The abundance of plans and options is generating a dogfight to sign up beneficiaries, along with predictions of a future shake-out
as smaller and more costly plans drop out. The survivors will gain market leverage and exert increasing pressure on manufacturers
to negotiate lower prices and higher discounts. Just how the pharma market changes will be determined by the answers to a
number of key questions:
Will healthy beneficiaries sign up? CMS officials currently say they expect 28 million seniors to enroll in drug plans—a reduced estimate intended to lower expectations.
Initially the risk pool may include a disproportionate number of high-cost patients because Medicare will automatically enroll
low-income "dual eligibles" and patients in nursing homes and state assistance programs. The real challenge is to sign up
some 15 million seniors who are too well-off to qualify for subsidies and have been paying for drugs out of pocket. Plans
are doing their part by offering low-cost options designed to attract healthy beneficiaries willing to pay now for insurance
against future pharmacy costs.
Will plans keep costs down? Relying on private plans to provide a major Medicare benefit through negotiated prices is a "big experiment," says John Rother
of AARP. CMS was happy to announce in September that the average PDP premium would be only $32 a month; some plans have premiums
under $5, and MA-PDs are promoting zero-premium options. Other plans feature low or no deductibles, flat co-pays, and schemes
to fill in the "doughnut hole," but these options tend to carry premiums of $50 to $60 a month.
But beneficiaries can get bargains only if pharma marketers offer low prices. Insurers and plans negotiated drug prices and
discounts months ago, and the word is that manufacturers offered higher-than-expected rebates to get drugs on formularies
in competitive classes, according to Marc Benoff of IMS Health's Cambridge Pharma Consultancy. Negotiations also have covered
such techniques as tier placement, inclusion in-step therapies, and prior authorization.
The transparency of rebate and discount numbers is a big issue. Plans have to post co-pays and costs to beneficiaries, but
CMS has promised that actual rebate and discount figures will be confidential. Tier placement and other plan features may
reveal a good deal about pharma deals, and CMS is likely to be under pressure to make more information public, even though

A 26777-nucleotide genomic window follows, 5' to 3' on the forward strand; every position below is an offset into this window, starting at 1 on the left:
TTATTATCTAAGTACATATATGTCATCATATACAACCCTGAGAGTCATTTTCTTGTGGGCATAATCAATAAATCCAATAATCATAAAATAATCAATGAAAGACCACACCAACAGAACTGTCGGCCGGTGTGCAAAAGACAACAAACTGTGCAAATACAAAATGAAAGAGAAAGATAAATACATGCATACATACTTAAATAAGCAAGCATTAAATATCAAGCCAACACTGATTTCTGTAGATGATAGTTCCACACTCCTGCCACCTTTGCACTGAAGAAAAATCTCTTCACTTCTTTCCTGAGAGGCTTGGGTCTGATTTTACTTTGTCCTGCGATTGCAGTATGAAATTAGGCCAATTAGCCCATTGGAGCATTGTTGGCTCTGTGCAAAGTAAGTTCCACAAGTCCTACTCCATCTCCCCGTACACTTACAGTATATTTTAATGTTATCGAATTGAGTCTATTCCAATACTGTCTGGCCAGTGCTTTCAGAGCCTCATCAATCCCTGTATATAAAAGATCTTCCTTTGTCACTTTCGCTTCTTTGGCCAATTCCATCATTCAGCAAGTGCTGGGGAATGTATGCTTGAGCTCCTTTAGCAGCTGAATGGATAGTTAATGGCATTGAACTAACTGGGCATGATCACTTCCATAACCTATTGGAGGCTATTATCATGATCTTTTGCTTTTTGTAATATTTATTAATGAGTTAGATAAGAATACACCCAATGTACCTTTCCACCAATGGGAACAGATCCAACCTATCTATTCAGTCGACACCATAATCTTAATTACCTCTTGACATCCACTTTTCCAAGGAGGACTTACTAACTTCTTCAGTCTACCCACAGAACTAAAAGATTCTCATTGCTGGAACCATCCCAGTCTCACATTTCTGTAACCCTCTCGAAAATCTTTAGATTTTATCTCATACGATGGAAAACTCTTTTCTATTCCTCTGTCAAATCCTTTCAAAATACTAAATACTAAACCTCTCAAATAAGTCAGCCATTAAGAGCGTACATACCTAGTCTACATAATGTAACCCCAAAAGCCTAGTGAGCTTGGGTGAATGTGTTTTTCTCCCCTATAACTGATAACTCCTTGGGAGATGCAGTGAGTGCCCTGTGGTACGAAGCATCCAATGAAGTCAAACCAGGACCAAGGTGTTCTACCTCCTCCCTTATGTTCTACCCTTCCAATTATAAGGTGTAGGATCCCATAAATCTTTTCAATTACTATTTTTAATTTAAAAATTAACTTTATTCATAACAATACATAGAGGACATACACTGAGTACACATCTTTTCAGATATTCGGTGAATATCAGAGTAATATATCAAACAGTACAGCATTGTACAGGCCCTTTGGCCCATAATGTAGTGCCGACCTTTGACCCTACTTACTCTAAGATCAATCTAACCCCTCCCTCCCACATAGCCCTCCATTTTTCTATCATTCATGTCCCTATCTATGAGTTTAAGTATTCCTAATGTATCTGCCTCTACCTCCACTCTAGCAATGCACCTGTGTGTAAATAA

CMS officials acknowledge that companies are more likely to provide discounts if price information remains proprietary.
How will formularies evolve? CMS spent the last six months reviewing proposed plan benefits and bids to ensure that they meet requirements for access,
that formularies list all medically necessary drugs, and that tiering and utilization-management strategies don't discriminate
against high-cost patients. Most of the formularies are fairly robust, says Babette Edgar, director of CMS's formulary review
group. Indeed, many are identical to formularies already in use by commercial plans and PBMs.
As plans look to achieve profitability and sustainability, and more generous plans exit the market, Benoff expects formularies
to become more controlled and to limit choices and options. Medicare permits plans to change categories and classes only at
the beginning of the plan year and requires advance notification of drug additions, deletions, and tier changes. In addition,
CMS may revise its model formulary and mandatory coverage requirements.
Will Medicare Rx rescue pharma's fallen image? With all eyes on the costs and benefits of the Medicare Rx program, government agencies will be giving ever-closer scrutiny
to payment and rebate arrangements between pharmacy plans and manufacturers. Medicare's marketing guidelines require plans
to spell out what drugs are covered and how much beneficiaries have to pay for different types of medicines. Any arrangements
that smack of hidden incentives or special deals to induce product coverage will be fodder for federal and state investigators,
who expect lots of enforcement action to arise from this high-cost, highly complex program.
A key issue for pharma, says AARP's Rother, is whether prices will come down enough under the Medicare drug benefit to reduce
the political pressure on issues like importation. Medicare may benefit as the drug utilization data it collects provides
useful information on comparative costs and effectiveness—and contributes to post-market assessment of drug safety. Marketers
may privately support more price transparency to reveal what plans really pay for drugs, but the end result may be a de facto national formulary with uniformly low prices on most drugs.
The promised trade-off for pharma companies is that reduced rates and profits will be offset by a major market expansion,
but some analysts say that federal price controls may look more attractive than negotiated rates in a few years.
Jill Wechsler is Pharm Exec's Washington correspondent. She can be reached at email@example.com